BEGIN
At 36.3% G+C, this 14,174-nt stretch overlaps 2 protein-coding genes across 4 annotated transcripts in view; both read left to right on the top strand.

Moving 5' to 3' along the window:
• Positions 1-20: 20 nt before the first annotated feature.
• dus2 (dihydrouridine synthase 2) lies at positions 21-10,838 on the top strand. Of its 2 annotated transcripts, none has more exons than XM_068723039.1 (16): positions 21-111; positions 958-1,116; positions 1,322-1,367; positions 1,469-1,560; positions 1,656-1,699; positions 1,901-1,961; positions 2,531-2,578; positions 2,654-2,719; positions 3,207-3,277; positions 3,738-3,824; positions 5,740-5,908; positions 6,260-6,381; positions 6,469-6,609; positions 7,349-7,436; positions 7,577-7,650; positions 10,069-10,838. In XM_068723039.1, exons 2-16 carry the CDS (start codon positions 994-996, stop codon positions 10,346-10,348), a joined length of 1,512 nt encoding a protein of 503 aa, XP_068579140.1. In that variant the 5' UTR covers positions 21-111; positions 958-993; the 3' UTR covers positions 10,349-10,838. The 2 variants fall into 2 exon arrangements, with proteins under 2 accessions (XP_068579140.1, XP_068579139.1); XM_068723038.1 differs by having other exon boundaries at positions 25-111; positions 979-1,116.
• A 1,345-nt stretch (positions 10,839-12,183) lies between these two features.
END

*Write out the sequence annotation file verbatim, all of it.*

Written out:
At 36.3% G+C, this 14,174-nt stretch overlaps 2 protein-coding genes across 4 annotated transcripts in view; both read left to right on the top strand.

Moving 5' to 3' along the window:
• Positions 1-20: 20 nt before the first annotated feature.
• dus2 (dihydrouridine synthase 2) lies at positions 21-10,838 on the top strand. Of its 2 annotated transcripts, none has more exons than XM_068723039.1 (16): positions 21-111; positions 958-1,116; positions 1,322-1,367; positions 1,469-1,560; positions 1,656-1,699; positions 1,901-1,961; positions 2,531-2,578; positions 2,654-2,719; positions 3,207-3,277; positions 3,738-3,824; positions 5,740-5,908; positions 6,260-6,381; positions 6,469-6,609; positions 7,349-7,436; positions 7,577-7,650; positions 10,069-10,838. In XM_068723039.1, exons 2-16 carry the CDS (start codon positions 994-996, stop codon positions 10,346-10,348), a joined length of 1,512 nt encoding a protein of 503 aa, XP_068579140.1. In that variant the 5' UTR covers positions 21-111; positions 958-993; the 3' UTR covers positions 10,349-10,838. The 2 variants fall into 2 exon arrangements, with proteins under 2 accessions (XP_068579140.1, XP_068579139.1); XM_068723038.1 differs by having other exon boundaries at positions 25-111; positions 979-1,116.
• A 1,345-nt stretch (positions 10,839-12,183) lies between these two features.